With the ML tree, bootstrapping analysis and haplotype networks at hand, it is easy to do things like compare the frequency of the main lineages, and assess their global distribution. This also facilitates the depiction of potential recombination, we can sub-divide the complete genome and infer trees/networks for the different bits, and then compare them.

Only based on nearly 80 CoV-2 genomes stored in gene banks by March 2020. The same can be done for any number of accessions, provided tools are used taking into account the reality of the data. The "x" indicate recombination, arrows ancestor-descendant relationships (from: Using Median networks to study SARS-CoV-2)

Change over time

The most challenging problem for tree inference and haplotype-network inference, is the fact that virus genomes evolve steadily through time. That is, the CoV-2 data will include both the earliest variants of the virus as well as its many, diverse offspring — both ancestors and descendants are included among the (now) 40,000+ genomes. We have shown a number of examples where trees cannot handle ancestor-descendant relationships very well. Haplotype networks, on the other hand, are vulnerable to homoplasy (random convergences). So:
  1. Take one time-slice and establish the amount of virus divergence at that time.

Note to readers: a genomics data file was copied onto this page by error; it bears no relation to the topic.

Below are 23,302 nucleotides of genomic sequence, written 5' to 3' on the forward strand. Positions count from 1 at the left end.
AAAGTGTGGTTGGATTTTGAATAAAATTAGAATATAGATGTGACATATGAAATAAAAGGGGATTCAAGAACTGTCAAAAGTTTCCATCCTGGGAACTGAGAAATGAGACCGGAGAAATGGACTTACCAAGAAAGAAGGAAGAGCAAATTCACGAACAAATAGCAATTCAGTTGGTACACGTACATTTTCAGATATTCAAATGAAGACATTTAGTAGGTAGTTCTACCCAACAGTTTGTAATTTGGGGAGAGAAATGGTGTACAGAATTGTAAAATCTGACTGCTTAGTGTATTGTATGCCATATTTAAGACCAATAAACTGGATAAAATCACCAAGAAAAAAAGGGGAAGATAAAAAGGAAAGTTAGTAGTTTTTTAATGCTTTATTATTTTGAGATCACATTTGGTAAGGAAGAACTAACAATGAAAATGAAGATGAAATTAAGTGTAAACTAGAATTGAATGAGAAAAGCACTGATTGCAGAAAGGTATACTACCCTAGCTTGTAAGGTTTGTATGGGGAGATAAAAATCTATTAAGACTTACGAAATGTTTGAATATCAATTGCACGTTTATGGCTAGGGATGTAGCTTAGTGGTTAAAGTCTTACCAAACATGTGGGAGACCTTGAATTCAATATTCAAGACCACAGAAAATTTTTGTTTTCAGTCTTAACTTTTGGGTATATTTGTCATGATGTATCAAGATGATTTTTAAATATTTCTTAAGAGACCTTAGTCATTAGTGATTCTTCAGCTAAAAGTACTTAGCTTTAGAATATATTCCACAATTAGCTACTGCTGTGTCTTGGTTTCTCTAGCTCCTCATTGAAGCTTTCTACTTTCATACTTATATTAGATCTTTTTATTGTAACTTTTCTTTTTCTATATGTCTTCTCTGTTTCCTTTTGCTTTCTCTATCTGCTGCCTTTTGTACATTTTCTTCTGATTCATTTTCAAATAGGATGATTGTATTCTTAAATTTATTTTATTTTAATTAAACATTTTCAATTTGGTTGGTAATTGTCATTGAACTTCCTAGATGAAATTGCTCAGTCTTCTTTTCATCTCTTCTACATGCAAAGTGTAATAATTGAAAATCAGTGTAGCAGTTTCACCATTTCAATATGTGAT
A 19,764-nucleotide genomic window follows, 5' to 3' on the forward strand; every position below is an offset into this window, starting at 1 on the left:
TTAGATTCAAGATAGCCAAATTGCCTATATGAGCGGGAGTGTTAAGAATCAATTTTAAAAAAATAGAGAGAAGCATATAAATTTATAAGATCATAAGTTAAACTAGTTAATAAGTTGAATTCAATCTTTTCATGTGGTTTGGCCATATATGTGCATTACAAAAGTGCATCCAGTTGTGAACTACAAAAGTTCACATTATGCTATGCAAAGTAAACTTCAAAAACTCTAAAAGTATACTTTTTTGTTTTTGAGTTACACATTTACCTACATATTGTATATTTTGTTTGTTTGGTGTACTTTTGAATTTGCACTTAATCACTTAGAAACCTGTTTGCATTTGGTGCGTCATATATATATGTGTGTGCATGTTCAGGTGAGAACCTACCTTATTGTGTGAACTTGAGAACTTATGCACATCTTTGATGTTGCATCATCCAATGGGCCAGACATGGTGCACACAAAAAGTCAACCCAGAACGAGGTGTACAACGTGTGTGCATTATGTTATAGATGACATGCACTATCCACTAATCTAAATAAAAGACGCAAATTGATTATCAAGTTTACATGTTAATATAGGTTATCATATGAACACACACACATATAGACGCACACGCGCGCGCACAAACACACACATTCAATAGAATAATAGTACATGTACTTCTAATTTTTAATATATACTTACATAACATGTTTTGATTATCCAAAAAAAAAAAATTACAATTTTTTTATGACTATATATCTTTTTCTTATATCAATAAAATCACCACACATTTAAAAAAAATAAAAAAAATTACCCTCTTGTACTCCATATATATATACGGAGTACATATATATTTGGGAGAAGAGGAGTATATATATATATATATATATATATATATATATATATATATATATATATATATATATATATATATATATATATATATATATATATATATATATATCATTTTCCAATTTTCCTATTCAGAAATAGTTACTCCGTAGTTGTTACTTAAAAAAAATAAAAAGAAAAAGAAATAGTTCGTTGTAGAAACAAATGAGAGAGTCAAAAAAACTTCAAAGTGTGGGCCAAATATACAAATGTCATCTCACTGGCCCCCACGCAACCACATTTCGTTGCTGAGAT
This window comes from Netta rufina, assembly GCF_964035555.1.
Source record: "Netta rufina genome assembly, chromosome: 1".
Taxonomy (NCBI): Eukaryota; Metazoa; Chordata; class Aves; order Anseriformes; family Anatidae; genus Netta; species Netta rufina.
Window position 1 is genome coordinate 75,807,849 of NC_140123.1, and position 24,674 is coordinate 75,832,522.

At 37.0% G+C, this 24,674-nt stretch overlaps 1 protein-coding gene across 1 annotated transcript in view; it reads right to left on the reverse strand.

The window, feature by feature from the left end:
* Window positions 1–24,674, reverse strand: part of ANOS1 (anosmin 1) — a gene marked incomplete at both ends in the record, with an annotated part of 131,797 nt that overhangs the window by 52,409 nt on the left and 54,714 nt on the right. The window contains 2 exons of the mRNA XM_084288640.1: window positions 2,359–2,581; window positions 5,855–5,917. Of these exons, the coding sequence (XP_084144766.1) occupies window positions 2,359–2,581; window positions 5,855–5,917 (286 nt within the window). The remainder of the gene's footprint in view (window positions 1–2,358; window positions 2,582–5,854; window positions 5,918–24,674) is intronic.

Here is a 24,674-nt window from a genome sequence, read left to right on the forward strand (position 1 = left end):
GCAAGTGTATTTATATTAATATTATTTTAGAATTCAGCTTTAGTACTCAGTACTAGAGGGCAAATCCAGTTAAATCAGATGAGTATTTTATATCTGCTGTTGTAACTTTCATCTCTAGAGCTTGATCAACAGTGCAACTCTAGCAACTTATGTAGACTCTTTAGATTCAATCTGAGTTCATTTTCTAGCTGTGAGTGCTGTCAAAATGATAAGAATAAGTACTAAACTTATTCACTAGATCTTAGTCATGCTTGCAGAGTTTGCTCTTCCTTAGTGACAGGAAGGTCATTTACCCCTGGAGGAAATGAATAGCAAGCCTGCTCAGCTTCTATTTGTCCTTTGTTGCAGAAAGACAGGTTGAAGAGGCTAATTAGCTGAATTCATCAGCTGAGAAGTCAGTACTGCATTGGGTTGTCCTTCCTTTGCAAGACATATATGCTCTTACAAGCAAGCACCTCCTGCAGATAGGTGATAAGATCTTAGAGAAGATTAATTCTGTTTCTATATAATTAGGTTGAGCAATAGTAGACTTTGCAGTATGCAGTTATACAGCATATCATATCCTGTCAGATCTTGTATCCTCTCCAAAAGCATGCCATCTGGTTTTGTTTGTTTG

Depending on the virus diversity, one can use haplotype networks or distance-based Neighbor-nets (RAxML can export model-based distances). Even traditional trees are an option — by focusing on one time slice, we fulfill the basic requirement of standard tree-inference: that all tips are of the same age.
  1. Then stack the time-slice graphs together, for a general overview.
It will be straightforward to establish which subsequent virus variant is most similar to which one in the slice before.

Based on such networks, we can also easily filter the main variants for each time slice, to compile a reduced set for further explicit dating analysis, for example via the commonly used dating software BEAST (it was actually designed originally for use with virus phylogenies).

A stack of time-filtered Neighbor-nets (from: Stacking neighbour-nets: a real world example; see Stacking neighbour-nets: ancestors and descendants for an introduction)

Networks and trees go hand-in-hand